N.Y.C. Sues Jail Officers, Saying Illegal Strike Worsened Rikers Crisis
New York City on Monday sued a union representing its jail officers, saying that the staff absenteeism that has led to an ongoing crisis on …
New York City on Monday sued a union representing its jail officers, saying that the staff absenteeism that has led to an ongoing crisis on Rikers Island amounted to an illegal strike that had endangered staff and detainees there alike.
The lawsuit, filed in State Supreme Court in Manhattan, said that the union, the Correction Officers Benevolent Association, and its leadership had condoned a coordinated campaign of absenteeism over the course of this year, which led to a sharp degradation in the quality of life at the notorious jail complex.
The suit was filed just a day after a Bronx man’s death on the island brought the total number of people who have died in the custody of the city’s Department of Correction this year to 11.
The city took note of what it called a dramatic rise in absences without permission since the beginning of the year.
While it recorded an average of 645 such absences per month in 2019 and 773 in 2020, there have been 2,304 per month this year, on average, an increase that the lawsuit described as “staggering.”
“There is no plausible explanation for this dramatic increase across the board other than a concerted effort by correction officers to engage in an unlawful job slowdown through mass absenteeism,” the suit said, arguing that such action was illegal under laws governing the behavior of city employees.
The suit asked the court to restrain the union and its leadership from striking or contributing to a strike of any kind, and requested punitive monetary damages from the union and its leadership if they did not comply.
Eric Eichenholtz, the chief of the labor and employment division of the city’s law department, said in a statement that while the majority of Department of Correction staff members had been showing up to work, the union had been “actively encouraging orcondoning” others to abandon their fellow officers.”
In response, the union, which in July sued the city for fostering inhumane working conditions at Rikers, called the lawsuit frivolous and “fact-less,” taking direct aim at New York City’s mayor, Bill de Blasio.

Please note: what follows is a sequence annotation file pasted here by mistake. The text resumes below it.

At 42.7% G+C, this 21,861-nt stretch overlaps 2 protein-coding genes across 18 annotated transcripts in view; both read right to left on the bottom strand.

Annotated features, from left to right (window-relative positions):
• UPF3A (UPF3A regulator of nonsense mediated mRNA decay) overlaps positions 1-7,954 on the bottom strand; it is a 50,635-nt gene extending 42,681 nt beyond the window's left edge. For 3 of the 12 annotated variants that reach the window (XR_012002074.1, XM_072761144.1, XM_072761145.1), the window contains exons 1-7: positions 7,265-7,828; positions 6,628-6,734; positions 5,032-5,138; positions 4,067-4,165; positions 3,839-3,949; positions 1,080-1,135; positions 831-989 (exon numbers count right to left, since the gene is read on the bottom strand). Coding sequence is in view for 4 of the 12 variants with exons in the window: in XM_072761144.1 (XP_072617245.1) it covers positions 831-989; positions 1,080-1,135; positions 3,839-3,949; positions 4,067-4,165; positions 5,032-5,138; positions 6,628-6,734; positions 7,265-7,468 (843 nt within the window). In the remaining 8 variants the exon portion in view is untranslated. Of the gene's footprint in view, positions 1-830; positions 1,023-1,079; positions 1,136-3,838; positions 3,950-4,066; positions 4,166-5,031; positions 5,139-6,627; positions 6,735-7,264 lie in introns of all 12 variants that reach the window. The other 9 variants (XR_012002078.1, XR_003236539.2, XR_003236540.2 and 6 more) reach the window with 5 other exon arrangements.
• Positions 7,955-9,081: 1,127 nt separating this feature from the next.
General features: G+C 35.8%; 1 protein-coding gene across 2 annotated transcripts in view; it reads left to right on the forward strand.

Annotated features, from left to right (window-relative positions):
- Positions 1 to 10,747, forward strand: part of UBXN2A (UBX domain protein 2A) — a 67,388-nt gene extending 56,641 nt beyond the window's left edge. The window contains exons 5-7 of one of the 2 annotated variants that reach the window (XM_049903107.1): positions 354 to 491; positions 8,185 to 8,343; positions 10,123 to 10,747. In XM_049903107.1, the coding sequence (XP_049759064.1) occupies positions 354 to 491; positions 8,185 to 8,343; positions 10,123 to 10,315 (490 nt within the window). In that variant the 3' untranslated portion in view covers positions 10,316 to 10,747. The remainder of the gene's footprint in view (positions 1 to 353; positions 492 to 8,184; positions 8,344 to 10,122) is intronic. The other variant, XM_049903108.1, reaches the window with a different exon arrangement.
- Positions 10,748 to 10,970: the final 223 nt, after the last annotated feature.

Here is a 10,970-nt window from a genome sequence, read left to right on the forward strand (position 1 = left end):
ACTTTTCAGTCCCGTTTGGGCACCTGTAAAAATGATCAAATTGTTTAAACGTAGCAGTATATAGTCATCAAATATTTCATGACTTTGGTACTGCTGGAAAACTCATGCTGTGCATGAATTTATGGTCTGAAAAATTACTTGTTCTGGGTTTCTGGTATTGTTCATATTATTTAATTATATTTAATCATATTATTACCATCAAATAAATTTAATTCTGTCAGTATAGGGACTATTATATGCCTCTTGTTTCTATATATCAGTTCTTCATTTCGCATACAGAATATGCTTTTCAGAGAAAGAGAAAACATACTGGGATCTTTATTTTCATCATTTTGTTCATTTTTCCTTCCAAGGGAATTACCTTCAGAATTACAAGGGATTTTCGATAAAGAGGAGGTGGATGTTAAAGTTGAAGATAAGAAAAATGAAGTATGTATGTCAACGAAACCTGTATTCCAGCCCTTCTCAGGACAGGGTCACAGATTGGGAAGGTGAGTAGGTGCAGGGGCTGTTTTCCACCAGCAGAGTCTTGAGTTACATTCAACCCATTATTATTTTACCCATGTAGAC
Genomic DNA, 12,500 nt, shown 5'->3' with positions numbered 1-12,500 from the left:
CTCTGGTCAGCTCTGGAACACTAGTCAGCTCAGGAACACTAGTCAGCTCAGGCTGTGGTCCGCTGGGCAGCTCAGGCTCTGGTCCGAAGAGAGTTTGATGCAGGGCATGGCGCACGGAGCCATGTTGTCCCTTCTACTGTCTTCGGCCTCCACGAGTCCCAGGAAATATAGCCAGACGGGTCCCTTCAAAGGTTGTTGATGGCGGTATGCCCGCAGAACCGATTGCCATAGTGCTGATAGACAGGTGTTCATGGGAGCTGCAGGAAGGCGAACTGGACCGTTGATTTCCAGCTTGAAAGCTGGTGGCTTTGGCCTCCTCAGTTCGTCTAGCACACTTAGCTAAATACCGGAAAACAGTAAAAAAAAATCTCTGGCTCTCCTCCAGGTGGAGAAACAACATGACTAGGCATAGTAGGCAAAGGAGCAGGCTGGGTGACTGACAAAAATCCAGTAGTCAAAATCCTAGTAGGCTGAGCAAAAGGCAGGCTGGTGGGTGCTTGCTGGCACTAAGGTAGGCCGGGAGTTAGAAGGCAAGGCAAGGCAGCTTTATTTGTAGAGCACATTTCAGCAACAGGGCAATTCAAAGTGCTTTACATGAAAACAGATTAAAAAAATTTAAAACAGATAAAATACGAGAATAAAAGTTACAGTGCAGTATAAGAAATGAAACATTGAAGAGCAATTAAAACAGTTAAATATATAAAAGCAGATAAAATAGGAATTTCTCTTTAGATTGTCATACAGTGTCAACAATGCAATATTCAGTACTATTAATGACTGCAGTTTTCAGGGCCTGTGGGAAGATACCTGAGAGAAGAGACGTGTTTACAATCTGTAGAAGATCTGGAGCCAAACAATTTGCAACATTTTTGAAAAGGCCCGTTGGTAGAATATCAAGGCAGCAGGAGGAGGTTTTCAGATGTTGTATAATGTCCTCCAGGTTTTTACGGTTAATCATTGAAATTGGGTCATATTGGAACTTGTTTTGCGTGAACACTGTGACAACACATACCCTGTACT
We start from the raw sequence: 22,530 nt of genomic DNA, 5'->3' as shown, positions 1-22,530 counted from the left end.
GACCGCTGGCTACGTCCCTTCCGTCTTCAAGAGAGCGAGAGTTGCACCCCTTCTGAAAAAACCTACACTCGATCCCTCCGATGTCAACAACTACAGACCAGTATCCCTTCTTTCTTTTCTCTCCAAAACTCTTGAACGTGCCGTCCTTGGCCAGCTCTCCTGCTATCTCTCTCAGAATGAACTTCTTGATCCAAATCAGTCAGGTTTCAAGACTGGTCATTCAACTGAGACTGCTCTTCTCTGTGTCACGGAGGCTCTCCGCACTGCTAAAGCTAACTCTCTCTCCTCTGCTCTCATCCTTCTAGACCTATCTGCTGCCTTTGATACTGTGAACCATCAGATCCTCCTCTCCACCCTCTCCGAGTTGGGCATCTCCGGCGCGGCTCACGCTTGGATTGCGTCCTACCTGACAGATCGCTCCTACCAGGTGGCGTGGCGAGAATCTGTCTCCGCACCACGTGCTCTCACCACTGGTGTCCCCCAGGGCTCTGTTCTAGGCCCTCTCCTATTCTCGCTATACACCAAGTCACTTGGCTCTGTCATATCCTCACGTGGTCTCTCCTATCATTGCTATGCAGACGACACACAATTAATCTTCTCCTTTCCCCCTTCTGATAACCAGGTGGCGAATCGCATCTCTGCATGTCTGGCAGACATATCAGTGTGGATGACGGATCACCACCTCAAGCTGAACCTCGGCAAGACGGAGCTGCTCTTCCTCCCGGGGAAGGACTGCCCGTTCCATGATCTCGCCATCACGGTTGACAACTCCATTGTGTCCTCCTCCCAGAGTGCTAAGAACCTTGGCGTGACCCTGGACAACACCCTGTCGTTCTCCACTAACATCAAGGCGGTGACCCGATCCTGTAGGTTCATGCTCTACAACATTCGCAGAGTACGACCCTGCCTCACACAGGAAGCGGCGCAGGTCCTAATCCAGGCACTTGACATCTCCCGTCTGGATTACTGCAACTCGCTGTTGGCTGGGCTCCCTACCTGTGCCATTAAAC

“This meritless suit falsely accuses C.O.B.A. of encouraging our members to commit a job action and to not come to work,” said the union’s president, Benny Boscio Jr. “We call on all labor unions in New York and anyone who supports essential workers to tell Mayor de Blasio to stop union-busting and to start making our jails safer today for everyone.”
The Sunday death at Rikers of Isaabdul Karim, 42, further emphasized the crisis of understaffing there, which has led to a slowdown in the overall workings of the jail, delayed the delivery of basic necessities including food, water and medical care and increased the number of violent episodes.
Mr. Karim, a father of two, died in the early evening on Sunday, according to the Department of Correction. He was being represented by the Legal Aid Society, which said that he had contracted Covid-19 while being held in one of the jail complex’s crowded intake cells for 10 days. His official cause of death has not yet been determined.
It is virtually impossible for incarcerated people to distance themselves within intake cells, in which they are often packed in and forced to sleep head-to-foot on the floor.
Mr. Boscio has called on the mayor to hire thousands more correction officers to help restore some level of normalcy at Rikers. But a federal monitor who oversees the troubled jail has said that the number of officers is sufficient, and the problem lies instead with the remarkable surge in absenteeism that began soon after the coronavirus arrived in New York and has multiplied since.
The coronavirus has hit the city’s jails staff hard, infecting close to 2,300 employees of the Department of Correction. But it is unclear how many of the absences this year — particularly those that came without any forewarning — were caused by the virus.
The union has taken an increasingly combative stance against Mr. de Blasio, who last week released an emergency plan after a group of state and city lawmakers toured the facility and, upon their return, described what was happening on Rikers as a humanitarian crisis.
Mr. de Blasio’s plan included the suspension of any correction officer who was absent without notice or leave. (Later in the week, 21 such suspensions were handed out.) In response, Mr. Boscio’s union called on him to retire.
Jan Ransom contributed reporting.